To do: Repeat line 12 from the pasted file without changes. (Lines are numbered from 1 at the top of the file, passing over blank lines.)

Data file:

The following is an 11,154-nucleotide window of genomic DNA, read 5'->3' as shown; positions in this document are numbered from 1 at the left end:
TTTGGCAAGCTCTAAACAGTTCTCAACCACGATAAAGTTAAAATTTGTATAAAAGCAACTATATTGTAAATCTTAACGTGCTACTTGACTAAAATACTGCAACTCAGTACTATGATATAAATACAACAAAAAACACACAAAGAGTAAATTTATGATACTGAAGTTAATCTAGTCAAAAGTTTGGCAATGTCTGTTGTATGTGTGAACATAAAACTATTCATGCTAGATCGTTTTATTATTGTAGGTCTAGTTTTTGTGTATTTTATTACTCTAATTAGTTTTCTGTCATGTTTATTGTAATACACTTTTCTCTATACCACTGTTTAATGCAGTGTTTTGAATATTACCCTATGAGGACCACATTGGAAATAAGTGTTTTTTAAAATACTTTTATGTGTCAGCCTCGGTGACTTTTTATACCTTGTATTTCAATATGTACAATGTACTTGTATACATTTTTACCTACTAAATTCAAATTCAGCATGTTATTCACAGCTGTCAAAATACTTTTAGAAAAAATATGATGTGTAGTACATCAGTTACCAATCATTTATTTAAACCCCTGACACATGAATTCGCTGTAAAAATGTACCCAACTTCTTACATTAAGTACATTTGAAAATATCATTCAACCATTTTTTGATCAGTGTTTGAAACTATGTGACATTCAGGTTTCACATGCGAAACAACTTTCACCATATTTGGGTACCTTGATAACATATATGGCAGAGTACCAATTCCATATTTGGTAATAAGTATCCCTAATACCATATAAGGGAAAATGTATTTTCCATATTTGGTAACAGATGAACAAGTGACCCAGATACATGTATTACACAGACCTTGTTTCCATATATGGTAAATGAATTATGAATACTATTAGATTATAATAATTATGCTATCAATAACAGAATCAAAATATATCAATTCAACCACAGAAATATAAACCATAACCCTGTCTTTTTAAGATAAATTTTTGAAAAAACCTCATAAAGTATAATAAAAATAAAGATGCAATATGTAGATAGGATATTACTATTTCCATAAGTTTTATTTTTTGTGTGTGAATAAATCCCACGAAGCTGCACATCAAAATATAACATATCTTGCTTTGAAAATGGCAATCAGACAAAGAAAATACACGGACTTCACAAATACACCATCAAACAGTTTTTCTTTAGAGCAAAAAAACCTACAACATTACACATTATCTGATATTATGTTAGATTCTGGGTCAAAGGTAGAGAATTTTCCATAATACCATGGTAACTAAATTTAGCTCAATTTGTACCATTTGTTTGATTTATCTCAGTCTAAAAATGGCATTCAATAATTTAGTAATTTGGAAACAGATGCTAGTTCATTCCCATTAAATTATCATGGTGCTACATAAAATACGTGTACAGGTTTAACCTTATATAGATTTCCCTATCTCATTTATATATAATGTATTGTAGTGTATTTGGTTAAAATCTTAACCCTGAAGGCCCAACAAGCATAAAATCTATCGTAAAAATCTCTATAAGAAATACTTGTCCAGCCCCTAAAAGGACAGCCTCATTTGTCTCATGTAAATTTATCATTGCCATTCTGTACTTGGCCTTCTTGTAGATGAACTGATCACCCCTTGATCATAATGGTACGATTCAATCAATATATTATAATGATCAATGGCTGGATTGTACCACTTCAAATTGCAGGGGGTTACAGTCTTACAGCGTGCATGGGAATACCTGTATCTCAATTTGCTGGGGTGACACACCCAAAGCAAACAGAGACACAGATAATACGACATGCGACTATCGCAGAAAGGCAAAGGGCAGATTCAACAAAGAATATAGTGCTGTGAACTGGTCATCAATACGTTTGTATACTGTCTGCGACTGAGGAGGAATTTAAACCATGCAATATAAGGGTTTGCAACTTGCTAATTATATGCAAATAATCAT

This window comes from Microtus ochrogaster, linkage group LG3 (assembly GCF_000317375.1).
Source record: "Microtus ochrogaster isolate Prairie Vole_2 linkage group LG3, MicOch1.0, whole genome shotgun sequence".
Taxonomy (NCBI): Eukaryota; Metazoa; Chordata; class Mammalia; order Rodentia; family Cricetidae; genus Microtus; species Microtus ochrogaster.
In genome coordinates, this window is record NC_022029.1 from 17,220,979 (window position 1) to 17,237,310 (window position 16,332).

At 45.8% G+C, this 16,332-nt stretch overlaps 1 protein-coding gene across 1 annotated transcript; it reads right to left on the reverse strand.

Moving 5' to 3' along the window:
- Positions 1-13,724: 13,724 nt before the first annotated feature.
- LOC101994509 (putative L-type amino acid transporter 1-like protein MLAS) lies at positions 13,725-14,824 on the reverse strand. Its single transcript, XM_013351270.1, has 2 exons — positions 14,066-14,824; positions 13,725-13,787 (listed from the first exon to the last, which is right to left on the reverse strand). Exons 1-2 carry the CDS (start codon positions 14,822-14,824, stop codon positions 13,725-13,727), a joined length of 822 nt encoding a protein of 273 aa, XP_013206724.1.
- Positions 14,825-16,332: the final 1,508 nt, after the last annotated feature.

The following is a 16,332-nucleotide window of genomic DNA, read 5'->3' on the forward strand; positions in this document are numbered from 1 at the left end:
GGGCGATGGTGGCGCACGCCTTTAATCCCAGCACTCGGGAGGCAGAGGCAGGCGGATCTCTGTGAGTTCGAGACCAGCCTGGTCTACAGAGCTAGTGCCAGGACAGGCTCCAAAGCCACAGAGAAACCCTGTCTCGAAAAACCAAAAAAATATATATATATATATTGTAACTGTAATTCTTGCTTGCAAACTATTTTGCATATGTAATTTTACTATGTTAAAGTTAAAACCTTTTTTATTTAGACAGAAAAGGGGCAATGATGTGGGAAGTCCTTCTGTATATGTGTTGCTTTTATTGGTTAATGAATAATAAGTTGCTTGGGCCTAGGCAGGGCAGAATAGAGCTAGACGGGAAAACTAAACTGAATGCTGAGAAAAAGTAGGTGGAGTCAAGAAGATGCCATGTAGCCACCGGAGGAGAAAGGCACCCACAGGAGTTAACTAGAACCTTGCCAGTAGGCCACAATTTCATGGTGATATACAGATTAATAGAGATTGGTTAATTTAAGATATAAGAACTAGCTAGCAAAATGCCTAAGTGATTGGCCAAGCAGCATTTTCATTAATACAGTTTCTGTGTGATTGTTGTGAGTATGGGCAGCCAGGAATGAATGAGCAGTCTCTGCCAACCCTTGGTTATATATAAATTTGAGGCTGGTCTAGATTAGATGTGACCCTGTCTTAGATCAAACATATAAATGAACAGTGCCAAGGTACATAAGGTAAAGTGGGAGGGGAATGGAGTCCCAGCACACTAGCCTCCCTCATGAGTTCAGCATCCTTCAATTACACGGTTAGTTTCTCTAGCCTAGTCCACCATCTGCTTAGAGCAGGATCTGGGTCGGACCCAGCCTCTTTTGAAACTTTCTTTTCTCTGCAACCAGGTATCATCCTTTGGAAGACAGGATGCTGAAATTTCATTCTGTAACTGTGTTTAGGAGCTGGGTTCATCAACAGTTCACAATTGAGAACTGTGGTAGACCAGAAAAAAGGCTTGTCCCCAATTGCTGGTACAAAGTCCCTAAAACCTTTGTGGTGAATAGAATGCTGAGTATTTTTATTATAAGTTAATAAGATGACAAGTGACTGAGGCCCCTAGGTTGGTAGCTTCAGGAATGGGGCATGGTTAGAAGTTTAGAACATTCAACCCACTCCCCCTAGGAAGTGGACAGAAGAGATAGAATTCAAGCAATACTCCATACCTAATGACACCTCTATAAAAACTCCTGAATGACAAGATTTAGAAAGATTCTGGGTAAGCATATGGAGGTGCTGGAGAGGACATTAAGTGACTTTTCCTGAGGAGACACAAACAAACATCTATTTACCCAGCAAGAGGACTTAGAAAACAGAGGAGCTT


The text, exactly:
The following is a 16,332-nucleotide window of genomic DNA, read 5'->3' on the forward strand; positions in this document are numbered from 1 at the left end: